6. Two parts: I. Instruction concerning the establishment of Elders in Crete (Titus 1). II. Precepts to be imparted by Titus to various sorts of men (Titus 2; 3). Interpreters of the Epistle, Ancient, Reformed, Lutheran, Roman Catholic; and also a Synoptic Table.
There are two Parts to the Epistle, if you remove the Exordium and Epilogue. For, first he instructs Titus concerning the ministry in Crete (Titus 1). Second, he prescribes precepts to be inculcated in various sorts of men (Titus 2; 3).
I. Instruction concerning the setting up of the ministry in Crete, Chapter 1.
With the inscription and prayer going before (verses 1-4), disclosing the reason why he left Titus in Crete (verse 5), he explains what sort he ought to set up as Bishops (verses 6-9), and commands those Cretans, especially the Jews, always lying, to be rebuked sharply (verses 10-13), so that they might be sound in the faith, and not attend upon Jewish fables and the commandments of men (verses 14-16): chapter 1.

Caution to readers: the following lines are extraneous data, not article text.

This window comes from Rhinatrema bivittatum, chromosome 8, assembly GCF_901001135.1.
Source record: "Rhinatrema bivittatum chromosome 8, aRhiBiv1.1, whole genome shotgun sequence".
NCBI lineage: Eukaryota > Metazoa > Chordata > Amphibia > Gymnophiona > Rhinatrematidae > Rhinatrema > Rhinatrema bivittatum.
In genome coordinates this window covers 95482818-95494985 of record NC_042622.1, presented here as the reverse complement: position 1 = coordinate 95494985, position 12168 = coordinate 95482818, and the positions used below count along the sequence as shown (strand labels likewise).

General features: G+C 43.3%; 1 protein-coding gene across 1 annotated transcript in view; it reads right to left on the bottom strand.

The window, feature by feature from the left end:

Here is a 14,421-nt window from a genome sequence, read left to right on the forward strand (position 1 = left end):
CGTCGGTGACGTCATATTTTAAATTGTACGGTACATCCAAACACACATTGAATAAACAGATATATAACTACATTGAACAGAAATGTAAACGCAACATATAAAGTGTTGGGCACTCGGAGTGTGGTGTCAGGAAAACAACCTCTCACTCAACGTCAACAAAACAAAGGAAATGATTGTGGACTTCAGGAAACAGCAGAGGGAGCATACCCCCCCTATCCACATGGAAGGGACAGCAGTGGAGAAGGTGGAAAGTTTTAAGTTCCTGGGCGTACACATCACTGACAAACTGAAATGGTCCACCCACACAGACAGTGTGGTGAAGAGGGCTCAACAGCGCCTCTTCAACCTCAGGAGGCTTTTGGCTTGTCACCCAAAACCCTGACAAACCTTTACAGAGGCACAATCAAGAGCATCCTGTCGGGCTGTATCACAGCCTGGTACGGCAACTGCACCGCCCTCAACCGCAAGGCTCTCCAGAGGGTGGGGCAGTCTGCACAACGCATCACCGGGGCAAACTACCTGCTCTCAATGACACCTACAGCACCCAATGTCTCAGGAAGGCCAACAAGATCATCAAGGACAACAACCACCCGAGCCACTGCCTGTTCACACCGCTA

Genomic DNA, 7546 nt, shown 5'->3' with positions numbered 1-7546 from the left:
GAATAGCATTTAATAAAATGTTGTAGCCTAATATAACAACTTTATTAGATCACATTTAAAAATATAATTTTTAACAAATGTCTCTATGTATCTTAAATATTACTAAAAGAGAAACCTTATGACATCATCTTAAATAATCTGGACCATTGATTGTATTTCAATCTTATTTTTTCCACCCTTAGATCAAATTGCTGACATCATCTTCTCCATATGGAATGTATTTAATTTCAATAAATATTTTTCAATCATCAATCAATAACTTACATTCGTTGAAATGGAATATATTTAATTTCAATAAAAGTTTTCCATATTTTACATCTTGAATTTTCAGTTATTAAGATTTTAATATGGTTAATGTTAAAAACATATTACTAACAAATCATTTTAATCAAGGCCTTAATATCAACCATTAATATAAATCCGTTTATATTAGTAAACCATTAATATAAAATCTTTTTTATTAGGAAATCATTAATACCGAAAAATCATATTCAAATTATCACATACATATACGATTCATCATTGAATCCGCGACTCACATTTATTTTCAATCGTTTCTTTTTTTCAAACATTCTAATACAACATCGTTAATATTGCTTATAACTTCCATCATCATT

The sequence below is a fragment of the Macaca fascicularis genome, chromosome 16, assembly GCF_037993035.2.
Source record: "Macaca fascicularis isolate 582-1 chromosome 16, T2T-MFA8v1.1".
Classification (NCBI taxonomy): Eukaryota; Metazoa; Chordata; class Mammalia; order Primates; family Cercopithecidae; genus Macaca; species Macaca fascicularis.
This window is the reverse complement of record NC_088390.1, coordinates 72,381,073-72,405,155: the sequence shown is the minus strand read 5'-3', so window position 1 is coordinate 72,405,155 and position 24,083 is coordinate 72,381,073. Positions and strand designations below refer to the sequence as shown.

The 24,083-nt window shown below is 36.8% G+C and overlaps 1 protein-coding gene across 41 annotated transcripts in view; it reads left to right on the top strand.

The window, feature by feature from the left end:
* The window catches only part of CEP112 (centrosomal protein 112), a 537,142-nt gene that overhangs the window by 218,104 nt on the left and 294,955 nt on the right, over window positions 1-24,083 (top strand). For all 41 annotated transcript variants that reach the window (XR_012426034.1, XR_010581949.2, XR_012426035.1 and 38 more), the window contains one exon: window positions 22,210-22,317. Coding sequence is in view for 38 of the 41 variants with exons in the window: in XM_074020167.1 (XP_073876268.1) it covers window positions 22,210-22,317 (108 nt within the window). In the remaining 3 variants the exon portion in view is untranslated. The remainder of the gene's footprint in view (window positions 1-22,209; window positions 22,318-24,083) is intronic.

II. Precepts to be imparted by Titus to various sorts of men, Chapters 2, 3. Now, he orders it to be commanded:
1. To the older, that they be sober, grave, sound in the faith (verses 1-5); to the younger, that they be sober minded, whom he is to teach by his own example (verses 6-8); to servants, that they might be subject to their masters, and show good faith (verses 9, 10); with an argument for the duties of all these sought from this, that the saving grace of God has appeared to all, teaching them to deny impiety, and to await the blessed hope and appearing of the glory of the Savior Christ (verses 11-15): chapter 2.
2. To subjects, that they obey Princes, speak evil of no one, be gentle towards all (verses 1, 2), since toward us, the disobedient, God also showed His φιλανθρωπίαν, love of mankind, not on account of works, but according to His own mercy (verses 3-7); and, finally, gathering the precepts into a summary, commanding that useless words be avoided (verses 8, 9), and that a heretic be rejected after one and another admonition (verses 10, 11), he asks that he prepare himself for a jouney, meet him at Nicopolis (verses 12, 13), and diligently bring Zenas and Apollos along on their journey (verse 14); and, saluting them, he closes with prayer (verse 15): chapter 3.